From relative unknown to world class duelist, how did Asuna rise to the top of VALORANT?

20:30, 17 Feb 2021

After leading his team 100 Thieves through the open qualifier of the second week of VALORANT Champions Tour, we take a look at how Peter “Asuna” Mazuryk found his way from the lower levels of North American Counter Strike: Global Offensive (CS:GO), usually finding himself losing early in open qualifiers to playing for one of the biggest organisations in gaming qualifying for some of the biggest events in VALORANT

Where did he start?

Starting as most players do in video games, Asuna found himself wanting to play competitive Counter Strike early on in life and found his way onto his first official semi pro team in early 2018 competing in open qualifiers with his team in an attempt to try and upset some professional teams, and maybe get recognition for his ability or pull off the Cinderella story and somehow even manage to qualify for the events themselves. However, just like a majority of teams in the open qualifiers, when playing the best teams in the qualifiers, Asuna and his teams always found themselves falling short.

Although, towards the end of his tenure in CS:GO, now as slightly more experienced 17-year-old player, Asuna found himself actually starting to show some promise in the scene, playing on the Triumph roster that managed to place fifth/sixth in the North American minor qualifier securing their place in the North American minor and whilst their chances were very slim of ever advancing past that point, the improvement to reach that level showed that maybe Asuna could develop on a good NA team. 

Unfortunately, with the event being cancelled by Covid-19, Triumph never got their chance to show how good they could have been and as many North American players of the lower levels did during the early stages of VALORANT, Asuna took the leap of faith in search of greener pastures on a new game.


Rise to the top

Just like many others in VALORANT, his rise started from playing in a few open tournaments early on in the game and quickly building himself up on to better teams seemingly week after week, until eventually he found himself on a professional team only months into the life cycle of the game, validating his decision to leave behind the uncertainty of NA CS:GO. He joined the Immortals roster alongside Joseph “Bjor” Bjorklund, Noah “jcStani” Smith, Yannick “KOLER” Blanchette, and Amgalan “Ghengsta” Nemekhbayar. However, Bjor was soon replaced after a couple of events by Quan “dicey” Tran. On the Immortals roster, Asuna would actually see decent success, with a notable placement of third in the FaZe Clan invitational.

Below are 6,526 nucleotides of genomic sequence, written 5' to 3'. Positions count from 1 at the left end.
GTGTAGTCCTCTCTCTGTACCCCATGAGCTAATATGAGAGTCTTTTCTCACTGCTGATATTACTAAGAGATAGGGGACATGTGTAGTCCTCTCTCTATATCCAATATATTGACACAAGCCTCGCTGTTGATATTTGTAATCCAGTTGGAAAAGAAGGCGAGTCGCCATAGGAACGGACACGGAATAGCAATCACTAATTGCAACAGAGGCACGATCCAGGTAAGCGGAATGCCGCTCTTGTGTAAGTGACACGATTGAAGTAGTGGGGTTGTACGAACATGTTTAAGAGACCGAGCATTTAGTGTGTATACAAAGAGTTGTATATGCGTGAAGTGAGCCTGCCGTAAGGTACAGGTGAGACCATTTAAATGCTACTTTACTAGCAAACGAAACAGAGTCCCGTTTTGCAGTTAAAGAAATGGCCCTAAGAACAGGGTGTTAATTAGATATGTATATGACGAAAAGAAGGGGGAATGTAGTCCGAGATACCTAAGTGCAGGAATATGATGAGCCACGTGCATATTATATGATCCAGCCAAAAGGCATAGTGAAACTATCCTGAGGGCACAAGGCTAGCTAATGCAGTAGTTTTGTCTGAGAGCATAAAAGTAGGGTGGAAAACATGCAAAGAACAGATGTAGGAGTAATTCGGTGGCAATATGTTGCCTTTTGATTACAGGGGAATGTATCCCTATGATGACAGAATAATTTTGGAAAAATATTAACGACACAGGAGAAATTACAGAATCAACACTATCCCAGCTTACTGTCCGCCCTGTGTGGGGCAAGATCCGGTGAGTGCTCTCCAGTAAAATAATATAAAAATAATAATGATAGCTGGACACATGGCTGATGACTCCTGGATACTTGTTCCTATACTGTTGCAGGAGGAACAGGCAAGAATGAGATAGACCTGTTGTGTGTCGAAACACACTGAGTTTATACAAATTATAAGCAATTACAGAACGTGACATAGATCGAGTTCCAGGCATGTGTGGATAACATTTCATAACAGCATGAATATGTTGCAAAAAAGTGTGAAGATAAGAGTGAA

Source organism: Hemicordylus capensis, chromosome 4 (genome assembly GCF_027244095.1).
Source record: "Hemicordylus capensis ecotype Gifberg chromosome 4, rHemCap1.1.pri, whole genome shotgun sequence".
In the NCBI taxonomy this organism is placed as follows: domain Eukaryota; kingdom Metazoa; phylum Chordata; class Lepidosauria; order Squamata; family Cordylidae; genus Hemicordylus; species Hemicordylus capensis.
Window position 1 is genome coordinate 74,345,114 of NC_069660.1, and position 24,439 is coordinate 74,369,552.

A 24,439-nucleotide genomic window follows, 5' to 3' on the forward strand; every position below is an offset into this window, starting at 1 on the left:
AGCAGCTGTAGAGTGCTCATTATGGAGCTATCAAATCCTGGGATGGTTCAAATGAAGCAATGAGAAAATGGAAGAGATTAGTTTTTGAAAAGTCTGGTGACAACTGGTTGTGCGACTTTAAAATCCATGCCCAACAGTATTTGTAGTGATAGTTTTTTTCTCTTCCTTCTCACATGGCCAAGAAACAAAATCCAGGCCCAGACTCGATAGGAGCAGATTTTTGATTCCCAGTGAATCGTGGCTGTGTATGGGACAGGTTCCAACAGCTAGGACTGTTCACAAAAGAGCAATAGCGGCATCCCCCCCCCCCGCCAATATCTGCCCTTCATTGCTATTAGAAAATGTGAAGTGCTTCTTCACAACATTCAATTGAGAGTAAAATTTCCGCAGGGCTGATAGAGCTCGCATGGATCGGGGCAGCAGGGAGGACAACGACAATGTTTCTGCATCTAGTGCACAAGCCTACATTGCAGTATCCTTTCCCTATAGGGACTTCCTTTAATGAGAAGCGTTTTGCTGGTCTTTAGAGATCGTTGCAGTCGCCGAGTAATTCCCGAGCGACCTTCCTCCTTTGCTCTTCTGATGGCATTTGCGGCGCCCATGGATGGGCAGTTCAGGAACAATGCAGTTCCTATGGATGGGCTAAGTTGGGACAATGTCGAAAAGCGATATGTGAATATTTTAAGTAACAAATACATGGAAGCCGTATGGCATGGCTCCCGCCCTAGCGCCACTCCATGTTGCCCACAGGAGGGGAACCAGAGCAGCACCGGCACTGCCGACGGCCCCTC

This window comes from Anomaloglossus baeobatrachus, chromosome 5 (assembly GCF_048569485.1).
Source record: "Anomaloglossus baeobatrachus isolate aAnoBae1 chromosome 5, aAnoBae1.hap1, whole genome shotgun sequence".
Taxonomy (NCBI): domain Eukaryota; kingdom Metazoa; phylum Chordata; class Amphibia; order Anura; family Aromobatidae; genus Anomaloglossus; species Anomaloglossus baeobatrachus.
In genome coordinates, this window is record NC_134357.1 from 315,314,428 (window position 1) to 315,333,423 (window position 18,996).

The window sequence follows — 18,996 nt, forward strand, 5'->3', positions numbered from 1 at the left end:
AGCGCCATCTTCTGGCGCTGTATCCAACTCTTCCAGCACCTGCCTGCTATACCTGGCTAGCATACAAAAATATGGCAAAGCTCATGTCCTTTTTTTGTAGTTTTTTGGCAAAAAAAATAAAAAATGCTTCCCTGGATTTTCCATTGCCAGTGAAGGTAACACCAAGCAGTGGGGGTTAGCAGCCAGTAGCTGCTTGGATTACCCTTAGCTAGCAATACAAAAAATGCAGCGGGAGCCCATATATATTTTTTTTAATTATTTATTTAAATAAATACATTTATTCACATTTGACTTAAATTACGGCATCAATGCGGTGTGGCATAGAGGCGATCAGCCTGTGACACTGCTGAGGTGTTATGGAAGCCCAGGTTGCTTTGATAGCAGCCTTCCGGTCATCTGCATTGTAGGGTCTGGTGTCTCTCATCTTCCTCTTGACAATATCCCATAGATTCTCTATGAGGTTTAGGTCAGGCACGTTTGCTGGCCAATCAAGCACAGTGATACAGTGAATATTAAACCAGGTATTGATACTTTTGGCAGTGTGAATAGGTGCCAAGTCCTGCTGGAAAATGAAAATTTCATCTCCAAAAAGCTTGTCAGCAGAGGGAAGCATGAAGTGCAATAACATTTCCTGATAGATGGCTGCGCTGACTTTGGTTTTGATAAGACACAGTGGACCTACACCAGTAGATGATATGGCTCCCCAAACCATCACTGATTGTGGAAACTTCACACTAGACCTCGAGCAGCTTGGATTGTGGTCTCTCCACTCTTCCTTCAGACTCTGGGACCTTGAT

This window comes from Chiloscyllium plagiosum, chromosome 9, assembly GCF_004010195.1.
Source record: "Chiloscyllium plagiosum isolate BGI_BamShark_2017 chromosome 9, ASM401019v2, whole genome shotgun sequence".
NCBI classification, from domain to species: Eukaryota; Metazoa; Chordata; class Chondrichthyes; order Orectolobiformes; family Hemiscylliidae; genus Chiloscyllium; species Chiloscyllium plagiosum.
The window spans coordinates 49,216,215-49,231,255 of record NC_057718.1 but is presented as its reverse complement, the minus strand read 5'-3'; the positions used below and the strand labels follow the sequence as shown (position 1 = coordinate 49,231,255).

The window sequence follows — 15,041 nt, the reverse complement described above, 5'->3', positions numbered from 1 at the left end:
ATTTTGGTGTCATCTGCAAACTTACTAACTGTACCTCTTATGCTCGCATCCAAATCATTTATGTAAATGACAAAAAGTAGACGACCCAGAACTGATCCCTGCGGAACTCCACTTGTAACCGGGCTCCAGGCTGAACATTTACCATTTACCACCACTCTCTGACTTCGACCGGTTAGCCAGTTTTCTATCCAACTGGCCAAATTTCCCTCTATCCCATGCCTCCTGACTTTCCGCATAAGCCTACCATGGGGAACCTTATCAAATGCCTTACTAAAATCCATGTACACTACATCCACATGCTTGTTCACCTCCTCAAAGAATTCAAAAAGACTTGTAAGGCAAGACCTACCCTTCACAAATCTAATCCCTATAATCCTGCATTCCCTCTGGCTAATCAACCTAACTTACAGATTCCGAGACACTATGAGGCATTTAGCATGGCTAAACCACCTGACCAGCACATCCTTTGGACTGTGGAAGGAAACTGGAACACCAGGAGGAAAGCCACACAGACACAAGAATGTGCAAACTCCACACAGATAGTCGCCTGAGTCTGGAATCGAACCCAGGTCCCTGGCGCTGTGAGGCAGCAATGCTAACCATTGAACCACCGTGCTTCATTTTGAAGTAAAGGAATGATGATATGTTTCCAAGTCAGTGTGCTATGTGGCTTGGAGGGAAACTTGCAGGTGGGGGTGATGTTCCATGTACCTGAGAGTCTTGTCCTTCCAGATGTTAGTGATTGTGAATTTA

Eventually, Immortals decided that they would use their VALORANT roster as a talent farm and profit from their best players leaving the roster, which led to both Asuna and dicey being sold to 100 Thieves to join their new roster of CS:GO veterans. This is where Asuna finally proved himself as arguably the best player in the game, helping the roster qualify for the First Strike VALORANT major and then doing the unthinkable and being the first North American team to win the major, beating out teams such as Sentinels and TSM along the way, in a tournament in which many people believed Asuna could very well have been the MVP. Finally, from competing in open qualifiers for nothing, Asuna now had reached the pinnacle of the early stages of VALORANT, but he was far from done yet.

Valorant First Strike 100Thievesjpg

VCT Week two Open Qualifier

This week in the VCT open qualifier, 100 Thieves found themselves back playing with their core roster after having to use a stand in for week one. The team looked absolutely night and day back playing with Nicholas “Nitr0” Cannella, and found themselves cruising through the early round of the tournament as many would expect against mostly amateur teams. Although, maybe somewhat surprisingly given they hadn’t played with their full team in a while, this dominant form continued and 100 Thieves didn’t drop a single map throughout the entire qualifier, proving once again why they should be considered a top team in North America.


As for Asuna, he was the driving force this weekend for 100 Thieves, averaging a 1.64 rating - according to, the highest rating in the tournament by any player, which is even more impressive given the higher rated teams he played against later in the tournament. However, what really separated him from the rest was his performance in their final game against ANDBOX, a roster some people thought may be able to compete with 100 Thieves. Asuna put on a clinic with a 1.66 rating, 323 ACS and 1.48 K/D in the matchup, head and shoulders above anyone else in the server and most impressively also did this whilst playing as the entry fragger, a role notorious for causing players to die more often than their teammates. Therefore, in what may be one of the easiest weeks to award player of the week, Asuna well and truly earned it.



Images via 100 Thieves | ESL

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